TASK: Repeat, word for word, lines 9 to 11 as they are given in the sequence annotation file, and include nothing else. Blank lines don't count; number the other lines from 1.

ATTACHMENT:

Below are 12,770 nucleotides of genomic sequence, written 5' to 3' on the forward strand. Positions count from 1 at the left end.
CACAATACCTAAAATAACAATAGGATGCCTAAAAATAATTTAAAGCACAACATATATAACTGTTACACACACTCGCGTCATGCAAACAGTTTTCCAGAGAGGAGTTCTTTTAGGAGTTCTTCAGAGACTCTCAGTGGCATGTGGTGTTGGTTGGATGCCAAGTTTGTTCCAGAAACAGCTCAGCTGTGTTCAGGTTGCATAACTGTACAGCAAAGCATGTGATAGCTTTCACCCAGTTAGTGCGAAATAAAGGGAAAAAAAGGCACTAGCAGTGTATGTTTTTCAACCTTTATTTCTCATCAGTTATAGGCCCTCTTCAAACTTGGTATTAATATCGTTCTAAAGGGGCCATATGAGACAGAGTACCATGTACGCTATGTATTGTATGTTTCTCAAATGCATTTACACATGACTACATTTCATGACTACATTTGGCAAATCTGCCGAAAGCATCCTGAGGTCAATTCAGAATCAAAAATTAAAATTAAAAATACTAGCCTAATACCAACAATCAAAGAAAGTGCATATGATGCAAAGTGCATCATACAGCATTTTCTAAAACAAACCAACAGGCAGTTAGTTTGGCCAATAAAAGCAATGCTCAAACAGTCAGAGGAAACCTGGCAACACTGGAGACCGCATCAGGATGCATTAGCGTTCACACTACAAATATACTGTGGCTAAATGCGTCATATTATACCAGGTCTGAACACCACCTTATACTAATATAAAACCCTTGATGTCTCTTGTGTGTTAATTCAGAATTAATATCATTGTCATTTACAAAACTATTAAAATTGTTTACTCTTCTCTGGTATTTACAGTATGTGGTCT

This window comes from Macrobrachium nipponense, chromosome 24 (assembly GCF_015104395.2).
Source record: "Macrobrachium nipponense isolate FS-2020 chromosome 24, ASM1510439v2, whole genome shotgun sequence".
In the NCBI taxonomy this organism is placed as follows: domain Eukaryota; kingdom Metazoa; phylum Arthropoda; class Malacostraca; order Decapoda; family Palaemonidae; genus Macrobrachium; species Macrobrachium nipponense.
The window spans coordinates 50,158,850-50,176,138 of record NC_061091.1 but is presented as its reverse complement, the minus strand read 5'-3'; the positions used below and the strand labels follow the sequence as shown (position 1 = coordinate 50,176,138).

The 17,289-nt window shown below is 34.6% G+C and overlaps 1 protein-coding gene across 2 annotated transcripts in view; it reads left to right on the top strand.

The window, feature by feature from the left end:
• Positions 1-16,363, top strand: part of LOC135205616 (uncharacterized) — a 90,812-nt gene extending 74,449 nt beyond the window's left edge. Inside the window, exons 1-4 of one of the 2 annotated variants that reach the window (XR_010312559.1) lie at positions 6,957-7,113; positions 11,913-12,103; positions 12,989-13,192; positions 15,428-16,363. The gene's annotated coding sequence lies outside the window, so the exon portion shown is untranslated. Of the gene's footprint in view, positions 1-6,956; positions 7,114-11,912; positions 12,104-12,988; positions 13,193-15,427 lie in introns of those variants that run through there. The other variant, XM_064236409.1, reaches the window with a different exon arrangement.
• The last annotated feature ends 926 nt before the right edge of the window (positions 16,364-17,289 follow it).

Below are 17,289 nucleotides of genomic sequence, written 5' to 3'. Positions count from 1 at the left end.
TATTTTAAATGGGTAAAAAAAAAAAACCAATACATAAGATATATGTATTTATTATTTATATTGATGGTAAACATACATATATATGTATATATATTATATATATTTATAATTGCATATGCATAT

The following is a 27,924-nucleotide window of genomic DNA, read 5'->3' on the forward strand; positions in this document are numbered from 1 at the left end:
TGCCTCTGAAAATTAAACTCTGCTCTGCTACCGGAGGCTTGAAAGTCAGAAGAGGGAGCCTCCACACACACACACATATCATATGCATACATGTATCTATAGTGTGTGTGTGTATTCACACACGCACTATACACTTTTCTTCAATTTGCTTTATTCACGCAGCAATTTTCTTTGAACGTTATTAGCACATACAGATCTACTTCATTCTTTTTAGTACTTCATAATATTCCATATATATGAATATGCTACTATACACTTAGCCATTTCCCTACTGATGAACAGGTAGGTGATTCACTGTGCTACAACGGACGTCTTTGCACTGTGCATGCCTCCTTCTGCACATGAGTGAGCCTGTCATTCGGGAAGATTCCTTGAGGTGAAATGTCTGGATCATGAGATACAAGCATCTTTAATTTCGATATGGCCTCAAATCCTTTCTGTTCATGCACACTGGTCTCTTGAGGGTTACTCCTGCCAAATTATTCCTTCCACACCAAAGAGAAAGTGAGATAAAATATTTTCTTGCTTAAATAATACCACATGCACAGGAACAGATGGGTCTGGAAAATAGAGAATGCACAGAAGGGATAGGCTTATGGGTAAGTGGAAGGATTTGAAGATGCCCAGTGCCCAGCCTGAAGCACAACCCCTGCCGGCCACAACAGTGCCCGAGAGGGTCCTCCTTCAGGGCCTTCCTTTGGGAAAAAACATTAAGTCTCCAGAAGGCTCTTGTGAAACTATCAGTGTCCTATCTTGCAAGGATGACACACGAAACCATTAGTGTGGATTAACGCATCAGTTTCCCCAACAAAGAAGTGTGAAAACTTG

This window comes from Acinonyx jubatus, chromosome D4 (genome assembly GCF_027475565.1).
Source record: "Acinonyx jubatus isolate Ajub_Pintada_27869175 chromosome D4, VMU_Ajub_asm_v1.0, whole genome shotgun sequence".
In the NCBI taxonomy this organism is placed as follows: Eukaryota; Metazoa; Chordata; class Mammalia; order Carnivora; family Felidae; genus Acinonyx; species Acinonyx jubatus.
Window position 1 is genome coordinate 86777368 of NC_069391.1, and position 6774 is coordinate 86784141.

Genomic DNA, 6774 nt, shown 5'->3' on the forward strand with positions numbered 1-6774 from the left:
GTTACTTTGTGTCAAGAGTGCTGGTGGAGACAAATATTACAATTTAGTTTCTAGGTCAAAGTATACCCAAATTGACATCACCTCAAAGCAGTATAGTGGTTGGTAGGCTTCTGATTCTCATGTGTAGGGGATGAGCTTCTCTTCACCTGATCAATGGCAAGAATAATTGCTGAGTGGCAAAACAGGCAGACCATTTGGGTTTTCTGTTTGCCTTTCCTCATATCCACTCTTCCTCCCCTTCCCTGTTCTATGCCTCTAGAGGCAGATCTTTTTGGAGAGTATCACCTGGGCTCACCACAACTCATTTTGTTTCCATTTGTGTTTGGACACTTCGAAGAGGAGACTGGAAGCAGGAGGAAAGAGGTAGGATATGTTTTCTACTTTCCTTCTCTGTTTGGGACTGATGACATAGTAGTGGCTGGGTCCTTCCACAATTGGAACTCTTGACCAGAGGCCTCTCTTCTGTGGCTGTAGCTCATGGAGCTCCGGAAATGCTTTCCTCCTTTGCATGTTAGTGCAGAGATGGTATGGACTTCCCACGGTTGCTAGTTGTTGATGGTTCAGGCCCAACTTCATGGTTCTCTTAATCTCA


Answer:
• Positions 1-16,363, top strand: part of LOC135205616 (uncharacterized) — a 90,812-nt gene extending 74,449 nt beyond the window's left edge. Inside the window, exons 1-4 of one of the 2 annotated variants that reach the window (XR_010312559.1) lie at positions 6,957-7,113; positions 11,913-12,103; positions 12,989-13,192; positions 15,428-16,363. The gene's annotated coding sequence lies outside the window, so the exon portion shown is untranslated. Of the gene's footprint in view, positions 1-6,956; positions 7,114-11,912; positions 12,104-12,988; positions 13,193-15,427 lie in introns of those variants that run through there. The other variant, XM_064236409.1, reaches the window with a different exon arrangement.
• The last annotated feature ends 926 nt before the right edge of the window (positions 16,364-17,289 follow it).

Below are 17,289 nucleotides of genomic sequence, written 5' to 3'. Positions count from 1 at the left end.